Get in a good RELATIONSHIP… with the Composer! Often as artists, we're very focussed on bringing our own unique sound and interpretation to a piece of music. However, in the process of trying to offer our own artistry, we often forget how much has already been done for us. Why did the composer write this song? Why were these specific notes, intervals, and rhythms chosen? Why did the lyrics have to be these lyrics and not something else? Remember that composers are gifted and soulful artists just like you. When you consider what THEIR soul is saying in the song, then go back and add what YOUR soul wants to say. Your solos will have DOUBLE the artistic potency! You'll even find that your craft feels a lot easier whenever you're singing these divine duets. Two is better than one!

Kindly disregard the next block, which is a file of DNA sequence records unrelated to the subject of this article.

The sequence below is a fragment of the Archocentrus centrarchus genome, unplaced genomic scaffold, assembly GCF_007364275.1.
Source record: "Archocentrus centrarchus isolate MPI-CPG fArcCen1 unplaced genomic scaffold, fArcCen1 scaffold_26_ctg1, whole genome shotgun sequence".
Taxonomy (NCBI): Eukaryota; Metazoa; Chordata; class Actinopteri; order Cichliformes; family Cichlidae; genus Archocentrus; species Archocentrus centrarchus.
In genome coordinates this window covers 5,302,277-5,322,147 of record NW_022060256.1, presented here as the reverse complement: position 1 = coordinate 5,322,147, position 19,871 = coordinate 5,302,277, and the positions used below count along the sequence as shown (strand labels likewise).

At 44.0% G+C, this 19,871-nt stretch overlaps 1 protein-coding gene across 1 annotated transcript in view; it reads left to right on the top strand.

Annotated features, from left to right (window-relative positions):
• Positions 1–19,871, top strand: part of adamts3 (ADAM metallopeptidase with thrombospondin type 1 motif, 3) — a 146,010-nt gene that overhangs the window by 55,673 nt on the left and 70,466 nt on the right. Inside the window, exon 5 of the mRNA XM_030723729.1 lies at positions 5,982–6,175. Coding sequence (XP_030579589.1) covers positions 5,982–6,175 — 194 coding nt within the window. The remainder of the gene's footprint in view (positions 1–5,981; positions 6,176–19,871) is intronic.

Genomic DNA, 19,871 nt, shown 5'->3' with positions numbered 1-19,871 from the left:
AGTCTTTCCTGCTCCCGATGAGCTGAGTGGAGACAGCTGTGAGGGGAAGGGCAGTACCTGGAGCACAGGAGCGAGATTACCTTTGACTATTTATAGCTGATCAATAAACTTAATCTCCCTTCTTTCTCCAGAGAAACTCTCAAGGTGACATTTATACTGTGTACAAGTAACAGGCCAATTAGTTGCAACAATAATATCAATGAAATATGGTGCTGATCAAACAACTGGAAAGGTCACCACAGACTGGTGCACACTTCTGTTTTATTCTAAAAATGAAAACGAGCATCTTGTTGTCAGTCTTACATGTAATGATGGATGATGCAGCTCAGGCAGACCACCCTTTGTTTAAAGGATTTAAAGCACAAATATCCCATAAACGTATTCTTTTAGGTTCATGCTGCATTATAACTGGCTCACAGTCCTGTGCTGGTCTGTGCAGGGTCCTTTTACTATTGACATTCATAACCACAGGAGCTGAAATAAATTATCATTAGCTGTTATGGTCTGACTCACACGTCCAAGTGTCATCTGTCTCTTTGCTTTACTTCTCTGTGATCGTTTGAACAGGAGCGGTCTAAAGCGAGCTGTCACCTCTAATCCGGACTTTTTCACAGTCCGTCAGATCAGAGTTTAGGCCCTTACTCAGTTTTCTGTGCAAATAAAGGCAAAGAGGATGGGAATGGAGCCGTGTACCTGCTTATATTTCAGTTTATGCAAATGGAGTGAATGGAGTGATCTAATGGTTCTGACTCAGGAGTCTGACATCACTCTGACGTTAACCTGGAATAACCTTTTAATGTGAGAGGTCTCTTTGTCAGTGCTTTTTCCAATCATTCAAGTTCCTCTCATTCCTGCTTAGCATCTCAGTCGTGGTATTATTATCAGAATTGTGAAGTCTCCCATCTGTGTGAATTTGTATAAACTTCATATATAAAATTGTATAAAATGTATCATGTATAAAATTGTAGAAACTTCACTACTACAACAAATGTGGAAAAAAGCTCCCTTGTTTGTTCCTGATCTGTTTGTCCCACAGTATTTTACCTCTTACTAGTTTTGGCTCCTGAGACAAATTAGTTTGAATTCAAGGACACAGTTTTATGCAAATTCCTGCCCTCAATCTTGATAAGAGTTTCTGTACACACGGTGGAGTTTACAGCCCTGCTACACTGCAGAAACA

The voice is a SUPER-instrument! Think about the sound an upright bass makes when it plays. How would you imitate it? Maybe "doom doom" or "bum bum"? Now think about a trumpet. What does it sound like? Maybe "bah bah" or "brap brap"? But a bass never sounds like "bah bah," and a trumpet never sounds like "doom doom." No matter what note these instruments play, they always have the same timbre. The voice, on the other hand, can sound like every instrument, even ones that don't exist. Every part of your instrument - your throat, mouth, nose, tongue, teeth, larynx, etc. - combines to make an infinite array of tones and sounds. So, experiment with the many sounds you can make while enjoying the fact that your voice is the most versatile instrument of all!